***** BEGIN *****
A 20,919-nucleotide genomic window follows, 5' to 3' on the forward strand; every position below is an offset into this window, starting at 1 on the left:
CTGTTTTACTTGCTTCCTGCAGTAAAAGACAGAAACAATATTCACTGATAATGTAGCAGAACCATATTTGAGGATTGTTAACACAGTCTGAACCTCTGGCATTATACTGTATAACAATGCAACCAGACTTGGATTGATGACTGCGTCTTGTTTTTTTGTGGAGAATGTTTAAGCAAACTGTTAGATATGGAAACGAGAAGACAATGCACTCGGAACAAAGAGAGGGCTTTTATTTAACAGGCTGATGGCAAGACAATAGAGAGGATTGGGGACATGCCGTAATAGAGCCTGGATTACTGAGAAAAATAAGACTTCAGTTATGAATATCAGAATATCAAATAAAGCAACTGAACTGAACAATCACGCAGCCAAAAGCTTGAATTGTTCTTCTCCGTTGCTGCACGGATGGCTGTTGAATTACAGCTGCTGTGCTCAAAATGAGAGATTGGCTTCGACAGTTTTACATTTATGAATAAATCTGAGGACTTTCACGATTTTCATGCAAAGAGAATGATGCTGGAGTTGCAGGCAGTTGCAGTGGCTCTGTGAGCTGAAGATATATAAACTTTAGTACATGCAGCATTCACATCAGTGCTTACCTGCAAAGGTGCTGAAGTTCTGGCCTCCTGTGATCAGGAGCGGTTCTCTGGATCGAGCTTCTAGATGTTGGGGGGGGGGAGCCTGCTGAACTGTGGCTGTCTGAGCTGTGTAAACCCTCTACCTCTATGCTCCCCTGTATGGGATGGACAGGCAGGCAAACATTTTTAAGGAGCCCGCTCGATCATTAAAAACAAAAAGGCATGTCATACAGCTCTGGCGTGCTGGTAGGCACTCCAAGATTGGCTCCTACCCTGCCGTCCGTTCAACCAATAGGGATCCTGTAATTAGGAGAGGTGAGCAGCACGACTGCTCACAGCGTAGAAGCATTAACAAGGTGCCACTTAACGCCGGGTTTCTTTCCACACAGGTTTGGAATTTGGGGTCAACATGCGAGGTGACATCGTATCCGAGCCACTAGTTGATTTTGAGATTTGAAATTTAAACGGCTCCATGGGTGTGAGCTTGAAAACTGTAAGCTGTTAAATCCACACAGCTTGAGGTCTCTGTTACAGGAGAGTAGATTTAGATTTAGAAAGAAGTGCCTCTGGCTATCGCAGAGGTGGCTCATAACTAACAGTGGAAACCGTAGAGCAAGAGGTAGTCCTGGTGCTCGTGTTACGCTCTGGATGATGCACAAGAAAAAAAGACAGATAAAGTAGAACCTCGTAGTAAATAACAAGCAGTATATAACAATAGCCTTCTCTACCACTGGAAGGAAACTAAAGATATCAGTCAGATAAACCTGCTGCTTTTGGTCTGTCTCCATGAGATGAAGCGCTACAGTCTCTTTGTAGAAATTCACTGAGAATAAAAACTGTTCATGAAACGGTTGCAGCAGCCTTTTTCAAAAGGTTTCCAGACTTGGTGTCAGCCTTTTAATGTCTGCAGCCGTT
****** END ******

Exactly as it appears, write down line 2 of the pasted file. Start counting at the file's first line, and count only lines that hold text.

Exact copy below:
CTGTTTTACTTGCTTCCTGCAGTAAAAGACAGAAACAATATTCACTGATAATGTAGCAGAACCATATTTGAGGATTGTTAACACAGTCTGAACCTCTGGCATTATACTGTATAACAATGCAACCAGACTTGGATTGATGACTGCGTCTTGTTTTTTTGTGGAGAATGTTTAAGCAAACTGTTAGATATGGAAACGAGAAGACAATGCACTCGGAACAAAGAGAGGGCTTTTATTTAACAGGCTGATGGCAAGACAATAGAGAGGATTGGGGACATGCCGTAATAGAGCCTGGATTACTGAGAAAAATAAGACTTCAGTTATGAATATCAGAATATCAAATAAAGCAACTGAACTGAACAATCACGCAGCCAAAAGCTTGAATTGTTCTTCTCCGTTGCTGCACGGATGGCTGTTGAATTACAGCTGCTGTGCTCAAAATGAGAGATTGGCTTCGACAGTTTTACATTTATGAATAAATCTGAGGACTTTCACGATTTTCATGCAAAGAGAATGATGCTGGAGTTGCAGGCAGTTGCAGTGGCTCTGTGAGCTGAAGATATATAAACTTTAGTACATGCAGCATTCACATCAGTGCTTACCTGCAAAGGTGCTGAAGTTCTGGCCTCCTGTGATCAGGAGCGGTTCTCTGGATCGAGCTTCTAGATGTTGGGGGGGGGGAGCCTGCTGAACTGTGGCTGTCTGAGCTGTGTAAACCCTCTACCTCTATGCTCCCCTGTATGGGATGGACAGGCAGGCAAACATTTTTAAGGAGCCCGCTCGATCATTAAAAACAAAAAGGCATGTCATACAGCTCTGGCGTGCTGGTAGGCACTCCAAGATTGGCTCCTACCCTGCCGTCCGTTCAACCAATAGGGATCCTGTAATTAGGAGAGGTGAGCAGCACGACTGCTCACAGCGTAGAAGCATTAACAAGGTGCCACTTAACGCCGGGTTTCTTTCCACACAGGTTTGGAATTTGGGGTCAACATGCGAGGTGACATCGTATCCGAGCCACTAGTTGATTTTGAGATTTGAAATTTAAACGGCTCCATGGGTGTGAGCTTGAAAACTGTAAGCTGTTAAATCCACACAGCTTGAGGTCTCTGTTACAGGAGAGTAGATTTAGATTTAGAAAGAAGTGCCTCTGGCTATCGCAGAGGTGGCTCATAACTAACAGTGGAAACCGTAGAGCAAGAGGTAGTCCTGGTGCTCGTGTTACGCTCTGGATGATGCACAAGAAAAAAAGACAGATAAAGTAGAACCTCGTAGTAAATAACAAGCAGTATATAACAATAGCCTTCTCTACCACTGGAAGGAAACTAAAGATATCAGTCAGATAAACCTGCTGCTTTTGGTCTGTCTCCATGAGATGAAGCGCTACAGTCTCTTTGTAGAAATTCACTGAGAATAAAAACTGTTCATGAAACGGTTGCAGCAGCCTTTTTCAAAAGGTTTCCAGACTTGGTGTCAGCCTTTTAATGTCTGCAGCCGTT